The Japanese were known for their unmatched and undying patriotism, which proved to be true when their country joined the war. For instance, during World War II, the Japanese troops showed their willingness to give their lives for the war effort through suicide attacks. There were kamikaze attacks when pilots would intentionally crash their planes into target enemies as human-guided missiles. There were also banzai charges when ground troops would swarm into enemy positions when defeat was apparent. Along with these were suicide-specific weapons, like the lunge mine with explosions that would surely kill its user and, hopefully, inflict some damage to the target tank.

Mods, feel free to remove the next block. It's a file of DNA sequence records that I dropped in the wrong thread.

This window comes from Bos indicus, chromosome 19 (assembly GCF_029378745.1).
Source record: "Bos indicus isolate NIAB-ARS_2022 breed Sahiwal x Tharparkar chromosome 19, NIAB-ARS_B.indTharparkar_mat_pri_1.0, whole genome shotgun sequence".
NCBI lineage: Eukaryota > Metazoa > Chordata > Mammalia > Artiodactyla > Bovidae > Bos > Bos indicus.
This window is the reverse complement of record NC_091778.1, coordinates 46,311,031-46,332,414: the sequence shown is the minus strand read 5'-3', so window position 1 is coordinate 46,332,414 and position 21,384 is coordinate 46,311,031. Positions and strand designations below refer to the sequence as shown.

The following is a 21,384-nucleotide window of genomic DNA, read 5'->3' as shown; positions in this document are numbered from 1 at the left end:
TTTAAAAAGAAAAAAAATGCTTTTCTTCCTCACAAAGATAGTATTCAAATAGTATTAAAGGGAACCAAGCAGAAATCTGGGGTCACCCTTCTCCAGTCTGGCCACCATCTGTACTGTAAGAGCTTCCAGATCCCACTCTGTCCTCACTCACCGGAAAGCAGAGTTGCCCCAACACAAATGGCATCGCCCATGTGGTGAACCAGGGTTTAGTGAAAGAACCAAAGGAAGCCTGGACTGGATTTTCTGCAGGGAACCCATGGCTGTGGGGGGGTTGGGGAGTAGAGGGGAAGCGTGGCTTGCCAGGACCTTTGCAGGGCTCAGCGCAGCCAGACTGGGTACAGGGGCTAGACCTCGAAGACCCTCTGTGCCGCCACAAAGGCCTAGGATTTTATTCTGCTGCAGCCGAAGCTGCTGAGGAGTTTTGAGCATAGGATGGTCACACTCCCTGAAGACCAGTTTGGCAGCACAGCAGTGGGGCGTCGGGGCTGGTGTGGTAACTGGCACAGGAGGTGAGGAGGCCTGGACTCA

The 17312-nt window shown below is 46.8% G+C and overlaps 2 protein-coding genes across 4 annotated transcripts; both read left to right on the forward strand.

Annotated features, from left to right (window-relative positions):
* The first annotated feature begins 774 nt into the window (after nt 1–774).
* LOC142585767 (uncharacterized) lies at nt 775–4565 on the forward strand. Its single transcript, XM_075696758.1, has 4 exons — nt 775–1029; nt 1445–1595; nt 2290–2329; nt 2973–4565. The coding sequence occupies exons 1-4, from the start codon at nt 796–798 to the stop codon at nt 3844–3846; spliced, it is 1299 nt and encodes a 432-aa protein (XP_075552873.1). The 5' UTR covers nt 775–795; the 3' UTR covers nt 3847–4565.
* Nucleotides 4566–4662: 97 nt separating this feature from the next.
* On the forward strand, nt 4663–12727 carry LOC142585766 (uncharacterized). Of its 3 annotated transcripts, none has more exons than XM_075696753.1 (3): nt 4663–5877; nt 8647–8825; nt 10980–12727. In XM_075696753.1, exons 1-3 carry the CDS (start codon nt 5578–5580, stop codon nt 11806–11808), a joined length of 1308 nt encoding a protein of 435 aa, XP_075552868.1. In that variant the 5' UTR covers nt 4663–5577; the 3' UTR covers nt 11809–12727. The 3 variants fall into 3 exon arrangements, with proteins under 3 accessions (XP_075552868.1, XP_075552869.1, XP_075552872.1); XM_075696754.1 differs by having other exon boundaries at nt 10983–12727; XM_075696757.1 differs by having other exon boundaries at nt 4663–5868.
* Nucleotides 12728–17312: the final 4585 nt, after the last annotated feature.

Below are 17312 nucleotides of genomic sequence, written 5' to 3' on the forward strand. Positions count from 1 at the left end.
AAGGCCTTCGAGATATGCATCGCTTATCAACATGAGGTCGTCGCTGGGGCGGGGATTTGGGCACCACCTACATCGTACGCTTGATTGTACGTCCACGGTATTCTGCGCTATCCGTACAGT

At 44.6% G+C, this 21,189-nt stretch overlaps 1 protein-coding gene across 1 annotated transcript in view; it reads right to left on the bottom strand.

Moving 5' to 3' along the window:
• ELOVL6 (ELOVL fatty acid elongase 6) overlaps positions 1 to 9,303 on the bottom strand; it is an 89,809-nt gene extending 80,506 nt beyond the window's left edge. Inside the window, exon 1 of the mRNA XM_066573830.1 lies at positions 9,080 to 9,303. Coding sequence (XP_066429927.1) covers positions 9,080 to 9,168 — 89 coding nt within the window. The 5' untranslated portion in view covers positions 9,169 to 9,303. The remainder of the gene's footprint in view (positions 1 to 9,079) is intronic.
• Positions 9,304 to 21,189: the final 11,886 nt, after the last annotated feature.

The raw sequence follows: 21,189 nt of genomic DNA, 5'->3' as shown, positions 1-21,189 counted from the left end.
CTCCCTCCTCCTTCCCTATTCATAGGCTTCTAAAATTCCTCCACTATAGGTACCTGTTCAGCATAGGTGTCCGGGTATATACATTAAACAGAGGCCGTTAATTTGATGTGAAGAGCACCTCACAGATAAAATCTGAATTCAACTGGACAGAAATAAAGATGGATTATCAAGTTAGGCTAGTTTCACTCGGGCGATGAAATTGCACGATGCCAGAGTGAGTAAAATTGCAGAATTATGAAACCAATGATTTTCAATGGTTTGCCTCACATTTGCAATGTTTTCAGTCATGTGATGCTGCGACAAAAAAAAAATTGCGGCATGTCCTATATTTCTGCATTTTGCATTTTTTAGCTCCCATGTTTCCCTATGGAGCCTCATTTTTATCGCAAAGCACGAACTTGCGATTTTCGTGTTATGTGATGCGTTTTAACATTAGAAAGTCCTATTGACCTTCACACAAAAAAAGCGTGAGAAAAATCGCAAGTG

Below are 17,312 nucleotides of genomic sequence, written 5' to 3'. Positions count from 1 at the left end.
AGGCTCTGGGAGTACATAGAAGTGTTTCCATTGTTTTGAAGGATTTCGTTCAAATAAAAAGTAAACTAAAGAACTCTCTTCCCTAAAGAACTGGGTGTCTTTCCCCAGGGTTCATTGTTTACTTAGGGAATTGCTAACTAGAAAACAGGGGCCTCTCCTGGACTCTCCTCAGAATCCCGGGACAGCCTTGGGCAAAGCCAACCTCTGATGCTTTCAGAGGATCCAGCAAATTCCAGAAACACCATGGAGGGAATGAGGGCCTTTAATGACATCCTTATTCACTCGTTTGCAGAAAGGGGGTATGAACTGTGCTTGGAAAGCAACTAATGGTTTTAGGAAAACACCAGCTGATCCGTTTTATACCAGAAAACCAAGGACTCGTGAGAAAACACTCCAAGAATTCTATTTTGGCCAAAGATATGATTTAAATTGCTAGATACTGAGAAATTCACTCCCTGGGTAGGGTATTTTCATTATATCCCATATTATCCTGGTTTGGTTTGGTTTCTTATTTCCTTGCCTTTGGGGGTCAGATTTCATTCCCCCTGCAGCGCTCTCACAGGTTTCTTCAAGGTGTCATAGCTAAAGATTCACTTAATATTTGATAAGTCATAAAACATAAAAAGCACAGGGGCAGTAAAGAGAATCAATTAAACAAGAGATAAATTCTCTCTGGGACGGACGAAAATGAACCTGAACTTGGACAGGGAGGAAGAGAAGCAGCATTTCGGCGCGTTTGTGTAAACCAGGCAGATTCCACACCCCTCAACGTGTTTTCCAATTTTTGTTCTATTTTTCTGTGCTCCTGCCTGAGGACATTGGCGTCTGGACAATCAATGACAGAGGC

When Japanese pilot Saburō Sakai lost his vision in one eye and half of his body became paralyzed in a dogfight, his injuries did not end his military service.  Instead, he chose to keep fighting as a naval lieutenant, with only one eye.

Born a Samurai

Saburō Sakai was born in Saga, Japan, in August 1916 to a family with immediate affiliation to the samurai whose ancestors were part of the Japanese invasions of Korea back in 1592 and 1598 before they were forced to take farming for their livelihood after the abolition of the Han system. Sakai, whose name also literally meant his order in the family, was the third among his parents’ four sons and three daughters. He was 11 when their father died, and his mother struggled to raise all the seven children left under her care, so his maternal uncle adopted Sakai. He was sent to a Tokyo high school but was immediately sent back to Saga after failing his studies after his second year.

At 16, Sakai decided to enlist in the Japanese Navy as a Sailor Fourth Class at the Sasebo Naval Base. In the book Naval Air: Celebrating a Century of Naval Flying by Philip Kaplan, Sakai shared his experience as a recruit,